Last Updated on 1 year ago by Nicky Johnson
Linux is extremely popular and demanded OS for a huge amount of users. By using it, people get a simple and quick operating system that grants them an opportunity to use this system for their benefit. However, novice users would rather be a little confused with the interface, and different mechanics would stay unknown to them. For example, to check running processes Linux makes you install commands.
However, what Linux processes users are able to face, and how to check all the running processes for your needs? Today, we are going to explain the most important facts about Linux processes.
Linux Processes: What Are They?
Linux processes are interesting for many people. In fact, this operating system treats them as if they are alive. You are not shutting something down, but killing it. It might be funny and fascinating, but everything is simple.
Background processes always follow each process. Work of the applications creates processes, which would be closed only when you want to, or when all the procedures were done.
Background processes always follow each process. This way, you are able to work with different applications at the same time. Nonetheless, sometimes it might be hard to manage all the processes. And to see running processes Linux gave you enough commands.
How To See Running Processes in Linux
In fact, there are several ways of seeing different processes. On the one hand, you can use default system commands to perform the Linux monitor process. But on the other hand, you will be able to use methods that would be more understandable for novice users and help them manage processes.
The list of commands to see current processes is the following:
- Process Statuses, or PS. This command shows the user the list of all the processes, which are running. Moreover, using this command, you are able to add different options, which would give you an opportunity to see only demanded processes.
- The “Top” command allows you to inspect all the running processes, with an option to change different parameters of them. Using “top” you can stop processes, change their priority or kill them.
When using these commands, you will see different unknown digits for you:
- PID – The ID of a certain process, displayed with a number;
- The time of the start of the process;
- The process itself. It is being displayed with the command, that started it;
- The terminal, which was used for process operation;
- The name of the user, who ran the process.
And now, let’s see how these commands work, and how to use them, for Linux view processes.
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How To Use Process Statuses Correctly?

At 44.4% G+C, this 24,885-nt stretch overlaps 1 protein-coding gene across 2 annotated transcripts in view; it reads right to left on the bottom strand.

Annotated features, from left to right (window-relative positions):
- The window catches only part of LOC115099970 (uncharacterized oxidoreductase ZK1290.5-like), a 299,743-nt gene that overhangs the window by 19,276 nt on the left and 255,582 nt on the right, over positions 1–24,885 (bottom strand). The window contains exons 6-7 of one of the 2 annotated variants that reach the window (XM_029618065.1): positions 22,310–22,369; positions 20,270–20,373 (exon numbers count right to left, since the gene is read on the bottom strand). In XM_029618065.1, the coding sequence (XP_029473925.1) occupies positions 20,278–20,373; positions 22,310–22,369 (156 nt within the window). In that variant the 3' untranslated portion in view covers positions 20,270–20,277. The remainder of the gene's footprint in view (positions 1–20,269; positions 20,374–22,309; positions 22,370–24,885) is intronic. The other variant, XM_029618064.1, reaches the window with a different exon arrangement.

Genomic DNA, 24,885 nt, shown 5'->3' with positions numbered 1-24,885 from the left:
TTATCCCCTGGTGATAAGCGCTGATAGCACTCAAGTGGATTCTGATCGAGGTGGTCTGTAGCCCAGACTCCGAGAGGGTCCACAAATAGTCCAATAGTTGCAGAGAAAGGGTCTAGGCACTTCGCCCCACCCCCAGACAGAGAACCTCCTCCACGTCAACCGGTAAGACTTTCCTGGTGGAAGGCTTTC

Process Statuses command is probably the constant one for Linux users. It gives you an opportunity to see not only the whole list of processes but has peculiar filters for the beneficial search.
Here is the list of the most popular options for ps command:
- r. This option gives you an opportunity to see all the active processes. Many novice users are looking for this exact option;
- -a. Creates the list of all the processes, which are used by the system;
- -d. This option gives you an opportunity to see all the processes running, excluding the leading ones. This way, leading processes that are starting or processing other functions would not be displayed;
- -p. This command provides you with an opportunity to display a current process that is being done under some PID. This way, the correct way to run this command is to add the ID of the process. For example, “ps -p 5”.
- a. This option allows creating the list of all the processes to get the most detailed display of them.
This way, everything is simple. You will be provided with all the information about the processes running. This command is the default for the Linux monitor process.
Top Command Used For The Most Heavy Processes
In fact, the top is the command that already comes with a filter. By using it, you will be able to see all the information about processes that are currently running and are being listed, starting from the ones that take the most CPU of your system. This way, you experience Linux view processes with great comfort.
However, being pretty comfortable, this command also provides you with options that can make the navigation easy enough. These options include:
- c. The path of the process it being displayed fully;
- h. This option provides you with the help menu;
- k. This option gives you an opportunity to kill the process. To use this command correctly, you must provide the process’s ID. For example, “top k 5”;
These options are the most important for managing your processes with “top” command. But you can also use options “M” and “N” to change the listing system. “M” allows sorting by the usage of memory, while “N” allows sorting by the Process ID.
Is There Any More Way For Finding Processes In Linux?
In fact, you are also able to use the Htop command, but it is not included n the majority of Linux configurations. For this reason, to see running processes Linux will ask you to install this specific command.
In fact, Htop is more user-friendly, but many novice Linux users do ignore it, because of the installation process.
However, using this command, you are able to manage all the listings without different commands, but with your keyboard only. You only have to use directional keys, such as F1, F2, F3, etc.
These keys are used for proper sorting, changing priorities, opening the help menu, and other things. But default commands were considered more convenient, so many users prefer them.
Processes in Linux might become a real pain for many novice users. It is not only because they have to proceed with different commands for navigation, but because it might be hard to manage all the digits on the screen.
However, this operating system gives you the advantage of seeing all the detailed information about all the processes without any issues.